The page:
The information provided on this page was correct at the time of publication (November 2022). For complete and up-to-date information about this course, please visit the relevant University of Oxford course page via www.graduate.ox.ac.uk/ucas. The work of this world-class sub-department is in experimental particle physics, particle astrophysics and accelerator physics. Particle physics is the study of basic constituents of matter and their interactions. This is accomplished either directly with accelerators that create the particles under study or by observing high-energy particles from outer space. The sub-department is one of the largest in the UK and is well equipped to carry out research in a wide range of topics, from the study of new particles produced at high energy accelerators to neutrinos, dark matter and dark energy in the Universe. The sub-department’s experiments are carried out at facilities around the world, in Switzerland, Japan, the USA and Canada. You will spend half the first year on a lecture course in addition to starting your research and, if appropriate, spend your second year on-site at your experiment. Laboratories here in Oxford and experiments at overseas facilities provide access to a high-tech environment and excellent research training, directly applicable to a broad range of fields. The world's biggest accelerator, the Large Hadron Collider (LHC) at CERN, is running and in 2012 the Higgs boson, a particle thought to give mass to all elementary particles, was discovered. The understanding of its properties is one of the main aims of the ATLAS experiment. The Oxford group is also focused on the search of new particles predicted in Supersymmetry and others beyond the Standard Model theories. Elucidation of CP violation, one of the mysteries of particle physics, is the aim of the sub-department’s other LHC experiment, LHCb. Both experiments will require you to obtain and analyse data from the highest-energy machine in the world. The sub-department is also involved in the study of neutrino oscillations and neutrino properties at the T2K experiment in Japan, MicroBooNe & DUNE in the USA, and at the Sudbury Neutrino Observatory (SNO+) in Canada. The sub-department has participated in direct searches for dark matter for many years and studentships are now available associated to the LZ project. Recently it has begun a programme in collaboration with the sub-department of astrophysics to elucidate the nature of dark energy with the Large Synoptic Survey Telescope (LSST). The future of particle physics relies on the development of new instruments for detecting particles and novel ideas in accelerator physics. The sub-department is heavily involved in the development of these areas. It has outstanding facilities to build the new silicon detectors needed for the luminosity upgrade of the LHC and other applications. The sub-department is playing a major role in the ProtoDune experimental program at CERN, which is designed to test and validate the Liquid Argon Time Projection Chamber technologies for the construction of the DUNE Far Detector at the Sanford Underground Research Facility (SURF). Furthermore, through the John Adams Institute, students can engage in a range of projects on accelerators which would be used in high energy physics, nuclear physics, as X-ray sources, and in medical applications.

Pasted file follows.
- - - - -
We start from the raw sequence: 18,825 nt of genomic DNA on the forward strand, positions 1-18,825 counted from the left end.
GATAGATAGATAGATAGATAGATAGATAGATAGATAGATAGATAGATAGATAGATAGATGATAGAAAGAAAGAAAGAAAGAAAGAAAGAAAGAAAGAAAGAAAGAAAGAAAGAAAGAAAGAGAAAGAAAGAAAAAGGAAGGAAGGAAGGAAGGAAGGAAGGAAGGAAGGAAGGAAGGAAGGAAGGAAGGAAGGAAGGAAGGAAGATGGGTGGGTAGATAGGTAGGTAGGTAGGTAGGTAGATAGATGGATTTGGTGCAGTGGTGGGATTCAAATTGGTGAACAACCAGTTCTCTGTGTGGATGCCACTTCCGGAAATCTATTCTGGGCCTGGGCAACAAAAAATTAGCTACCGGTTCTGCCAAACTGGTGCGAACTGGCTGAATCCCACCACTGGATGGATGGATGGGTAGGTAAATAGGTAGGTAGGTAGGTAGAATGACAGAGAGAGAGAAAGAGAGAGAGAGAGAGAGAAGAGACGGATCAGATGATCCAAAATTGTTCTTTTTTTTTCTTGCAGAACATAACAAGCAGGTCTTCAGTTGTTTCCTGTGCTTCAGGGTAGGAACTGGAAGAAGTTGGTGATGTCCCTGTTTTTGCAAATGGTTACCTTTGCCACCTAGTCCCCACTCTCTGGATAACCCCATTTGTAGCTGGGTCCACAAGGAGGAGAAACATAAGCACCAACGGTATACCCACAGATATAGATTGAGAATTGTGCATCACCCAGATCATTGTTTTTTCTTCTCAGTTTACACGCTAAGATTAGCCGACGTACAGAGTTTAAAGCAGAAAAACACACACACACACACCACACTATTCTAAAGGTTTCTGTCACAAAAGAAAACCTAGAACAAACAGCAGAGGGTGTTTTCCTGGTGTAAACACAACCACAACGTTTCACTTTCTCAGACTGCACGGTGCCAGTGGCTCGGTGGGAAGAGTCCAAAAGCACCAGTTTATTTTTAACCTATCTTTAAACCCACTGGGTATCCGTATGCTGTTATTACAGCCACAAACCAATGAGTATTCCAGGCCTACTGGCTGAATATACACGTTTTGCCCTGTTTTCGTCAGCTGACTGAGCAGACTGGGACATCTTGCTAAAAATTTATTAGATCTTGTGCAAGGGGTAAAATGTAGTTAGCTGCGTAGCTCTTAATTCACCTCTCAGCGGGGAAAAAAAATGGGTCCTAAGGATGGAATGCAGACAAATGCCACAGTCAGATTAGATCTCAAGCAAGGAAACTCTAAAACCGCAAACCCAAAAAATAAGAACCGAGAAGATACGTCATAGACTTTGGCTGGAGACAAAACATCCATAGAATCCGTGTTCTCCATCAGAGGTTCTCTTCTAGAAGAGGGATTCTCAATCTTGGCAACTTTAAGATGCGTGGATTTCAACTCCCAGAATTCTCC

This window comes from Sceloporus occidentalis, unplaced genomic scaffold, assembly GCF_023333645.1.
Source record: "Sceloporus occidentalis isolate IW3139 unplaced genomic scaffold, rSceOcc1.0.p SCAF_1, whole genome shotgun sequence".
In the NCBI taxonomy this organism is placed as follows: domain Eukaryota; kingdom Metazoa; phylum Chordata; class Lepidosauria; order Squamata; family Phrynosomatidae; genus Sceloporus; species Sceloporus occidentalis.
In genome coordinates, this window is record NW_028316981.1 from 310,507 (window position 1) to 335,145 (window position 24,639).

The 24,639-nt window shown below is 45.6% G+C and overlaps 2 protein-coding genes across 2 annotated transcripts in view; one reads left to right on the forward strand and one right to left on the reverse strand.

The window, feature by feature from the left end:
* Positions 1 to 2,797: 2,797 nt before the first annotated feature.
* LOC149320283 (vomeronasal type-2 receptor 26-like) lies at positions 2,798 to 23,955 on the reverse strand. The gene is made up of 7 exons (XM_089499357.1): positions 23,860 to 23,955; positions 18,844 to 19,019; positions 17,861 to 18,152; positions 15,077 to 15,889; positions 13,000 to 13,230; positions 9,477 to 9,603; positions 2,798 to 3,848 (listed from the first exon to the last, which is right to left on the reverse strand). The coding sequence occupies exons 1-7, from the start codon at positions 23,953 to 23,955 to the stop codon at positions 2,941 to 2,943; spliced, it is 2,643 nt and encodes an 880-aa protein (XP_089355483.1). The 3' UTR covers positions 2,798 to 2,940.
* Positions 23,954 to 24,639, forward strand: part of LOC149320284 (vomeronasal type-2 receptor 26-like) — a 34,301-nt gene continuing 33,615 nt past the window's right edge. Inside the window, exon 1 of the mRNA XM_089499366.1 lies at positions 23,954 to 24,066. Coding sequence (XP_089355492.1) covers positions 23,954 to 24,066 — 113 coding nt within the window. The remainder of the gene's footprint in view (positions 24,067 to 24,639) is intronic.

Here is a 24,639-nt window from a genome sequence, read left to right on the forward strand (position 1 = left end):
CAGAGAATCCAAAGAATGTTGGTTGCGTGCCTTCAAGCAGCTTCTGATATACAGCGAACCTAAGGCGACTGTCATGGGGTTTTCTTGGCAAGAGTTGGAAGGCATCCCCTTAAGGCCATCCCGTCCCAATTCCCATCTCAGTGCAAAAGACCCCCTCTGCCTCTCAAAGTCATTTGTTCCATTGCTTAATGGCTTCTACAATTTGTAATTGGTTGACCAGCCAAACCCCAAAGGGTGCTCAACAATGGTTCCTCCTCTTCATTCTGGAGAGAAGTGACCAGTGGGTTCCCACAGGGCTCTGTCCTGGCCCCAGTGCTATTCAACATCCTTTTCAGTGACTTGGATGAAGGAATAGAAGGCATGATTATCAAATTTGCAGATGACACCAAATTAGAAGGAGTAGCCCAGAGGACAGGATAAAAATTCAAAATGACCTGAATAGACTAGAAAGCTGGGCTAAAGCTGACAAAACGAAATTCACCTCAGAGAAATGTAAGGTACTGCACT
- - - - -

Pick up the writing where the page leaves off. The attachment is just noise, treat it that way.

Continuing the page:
For complete and up-to-date information about this course, please visit the relevant University of Oxford course page via www.graduate.ox.ac.uk/ucas
Fees and funding
No fee information has been provided for this course